Now, with regard to the Prosecution motion for admission of materials pursuant to Rule 89(C) and Rule 92 bis, again, the Trial Chamber grants an adjournment of -- an extension of 21 days from today within which to file the Defence response.

    With regard to the confidential motion seeking special -- this is the confidential Prosecution motion seeking special measures for disclosure of Rule 70 material, the Chamber did on the 30th of July extend the time for filing a response to the 30th of August, 2007. We see no reason to depart from that order and so the order remains. The response will be filed, or should be filed, by the 30th of August with regard to that particular motion.

    Now, with regard to the Prosecution motion to rescind protective measures, we will grant 10 days' extension from today within which to file the Defence response.

    Now, according to our records, these are the four pending motions that would necessitate an extended time within which to file a Defence response.

    As regards the request for extended time in responding to the various expert reports that have been filed by the Prosecution, we note that already I think two of the reports have been responded to by the previous Defence team. However, there are two other pending reports which the Defence requested an extension of time within which to respond, pursuant to Rule 49 bis (B) of the Rules -- sorry, 94 bis (B) of the Rules. The first is the expert report by Witness TFI-150, and that will be document 242. The second one is the expert report by Witness TFI-358, that is, document 282. For each of these expert reports, the Prosecution has been granted 14 days' adjournment, 14 days from today, within which to respond pursuant to that Rule.

    I also wish to mention the -- did I say the Defence? Within which the Defence should respond. Sorry, I beg your -- sometime my tongue runs away with me. I beg your pardon.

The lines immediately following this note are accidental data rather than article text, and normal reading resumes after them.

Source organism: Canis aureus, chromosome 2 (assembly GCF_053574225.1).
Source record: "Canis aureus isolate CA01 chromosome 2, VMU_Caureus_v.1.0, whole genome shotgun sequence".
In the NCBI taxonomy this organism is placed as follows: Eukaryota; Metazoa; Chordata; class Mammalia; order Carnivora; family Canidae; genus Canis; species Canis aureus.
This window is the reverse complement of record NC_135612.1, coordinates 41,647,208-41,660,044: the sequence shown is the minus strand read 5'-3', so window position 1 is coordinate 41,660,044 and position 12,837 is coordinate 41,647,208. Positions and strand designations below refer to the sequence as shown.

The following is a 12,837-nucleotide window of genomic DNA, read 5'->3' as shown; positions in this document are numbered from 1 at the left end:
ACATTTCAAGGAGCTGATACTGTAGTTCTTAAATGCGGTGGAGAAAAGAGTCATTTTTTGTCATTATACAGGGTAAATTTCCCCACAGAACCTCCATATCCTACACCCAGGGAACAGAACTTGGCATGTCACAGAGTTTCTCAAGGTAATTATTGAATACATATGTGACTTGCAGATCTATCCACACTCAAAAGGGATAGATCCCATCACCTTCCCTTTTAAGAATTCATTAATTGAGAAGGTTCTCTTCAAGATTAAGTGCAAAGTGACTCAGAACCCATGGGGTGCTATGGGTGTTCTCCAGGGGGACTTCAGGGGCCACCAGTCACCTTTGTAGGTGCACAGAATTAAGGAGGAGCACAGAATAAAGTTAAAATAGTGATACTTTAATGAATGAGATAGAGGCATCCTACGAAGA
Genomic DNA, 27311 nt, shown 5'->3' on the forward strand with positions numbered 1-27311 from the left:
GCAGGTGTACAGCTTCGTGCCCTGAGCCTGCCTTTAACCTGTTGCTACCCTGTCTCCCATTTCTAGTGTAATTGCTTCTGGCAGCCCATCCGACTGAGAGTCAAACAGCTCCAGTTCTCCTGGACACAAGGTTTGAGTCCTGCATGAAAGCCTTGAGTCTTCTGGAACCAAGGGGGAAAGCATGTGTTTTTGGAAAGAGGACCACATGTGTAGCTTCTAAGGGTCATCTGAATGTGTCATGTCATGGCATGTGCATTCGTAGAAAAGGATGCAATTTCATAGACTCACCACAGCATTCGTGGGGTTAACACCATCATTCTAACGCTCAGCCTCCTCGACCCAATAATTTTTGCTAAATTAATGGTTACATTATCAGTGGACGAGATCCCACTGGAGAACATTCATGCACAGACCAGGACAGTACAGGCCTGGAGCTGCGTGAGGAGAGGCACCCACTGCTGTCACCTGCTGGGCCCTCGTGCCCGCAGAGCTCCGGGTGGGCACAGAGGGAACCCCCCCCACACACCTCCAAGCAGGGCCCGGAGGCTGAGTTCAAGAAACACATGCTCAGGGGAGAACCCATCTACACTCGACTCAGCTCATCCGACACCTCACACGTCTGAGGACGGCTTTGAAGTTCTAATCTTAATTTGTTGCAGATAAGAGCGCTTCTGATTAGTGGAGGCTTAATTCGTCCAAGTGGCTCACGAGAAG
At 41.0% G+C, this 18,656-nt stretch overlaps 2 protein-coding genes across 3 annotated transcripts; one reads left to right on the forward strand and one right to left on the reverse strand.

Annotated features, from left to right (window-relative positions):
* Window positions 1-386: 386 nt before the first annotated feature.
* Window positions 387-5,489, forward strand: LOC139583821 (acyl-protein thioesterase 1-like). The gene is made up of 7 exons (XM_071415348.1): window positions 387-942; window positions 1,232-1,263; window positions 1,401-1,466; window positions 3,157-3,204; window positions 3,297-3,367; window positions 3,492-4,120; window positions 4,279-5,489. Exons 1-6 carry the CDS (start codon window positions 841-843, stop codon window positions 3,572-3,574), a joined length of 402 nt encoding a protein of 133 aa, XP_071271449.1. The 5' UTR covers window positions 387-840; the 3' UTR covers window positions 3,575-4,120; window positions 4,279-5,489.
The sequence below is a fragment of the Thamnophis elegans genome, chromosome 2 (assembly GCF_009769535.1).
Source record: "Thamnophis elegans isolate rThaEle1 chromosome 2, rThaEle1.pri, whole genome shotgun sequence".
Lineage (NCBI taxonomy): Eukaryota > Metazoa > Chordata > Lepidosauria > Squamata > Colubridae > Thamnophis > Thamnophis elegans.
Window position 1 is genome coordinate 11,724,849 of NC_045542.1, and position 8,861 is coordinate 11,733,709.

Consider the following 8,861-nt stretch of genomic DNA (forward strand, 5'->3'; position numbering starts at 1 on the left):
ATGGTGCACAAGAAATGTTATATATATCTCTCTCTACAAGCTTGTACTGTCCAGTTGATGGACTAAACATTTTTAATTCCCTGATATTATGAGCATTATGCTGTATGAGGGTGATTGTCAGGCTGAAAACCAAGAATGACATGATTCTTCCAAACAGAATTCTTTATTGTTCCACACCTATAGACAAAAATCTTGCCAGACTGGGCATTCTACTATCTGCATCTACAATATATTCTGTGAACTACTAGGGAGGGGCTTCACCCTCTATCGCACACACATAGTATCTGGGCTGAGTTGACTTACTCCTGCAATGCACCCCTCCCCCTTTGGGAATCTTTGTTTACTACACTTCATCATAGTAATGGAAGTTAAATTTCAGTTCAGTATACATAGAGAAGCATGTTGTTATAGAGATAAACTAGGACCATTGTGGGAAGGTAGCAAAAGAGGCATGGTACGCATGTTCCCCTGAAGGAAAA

Regarding the Prosecution motion for -- this is a long title, motion for an order to Court Management to accept pleadings filed by the parties and decision of the Trial Chamber during the August recess and for appointment of a Designated Judge - this was a motion filed on the 18th of July, 2007 - the Trial Chamber is of the view that the issues raised in that motion are now defunct and overtaken by today's proceedings. Therefore, this motion is technically dismissed because there's no need for the Defence to respond -- maybe they even have responded and pleadings have closed. But there's no need for a court order because we've handled most of the issues raised -- all of the issues raised in that order.

    Which brings me to the final and probably most important aspect of today's proceedings which was to consider, basically, the Defence request for extended time for the resumption of this trial.

    Now, the Trial Chamber, first of all, has taken into account both the written submissions and the oral submissions of the parties in court today in reaching its decision. We have taken into account the fact that a new Defence team was appointed very late, at the end of July of this year, and effectively started its work on the 1st of August, 2007.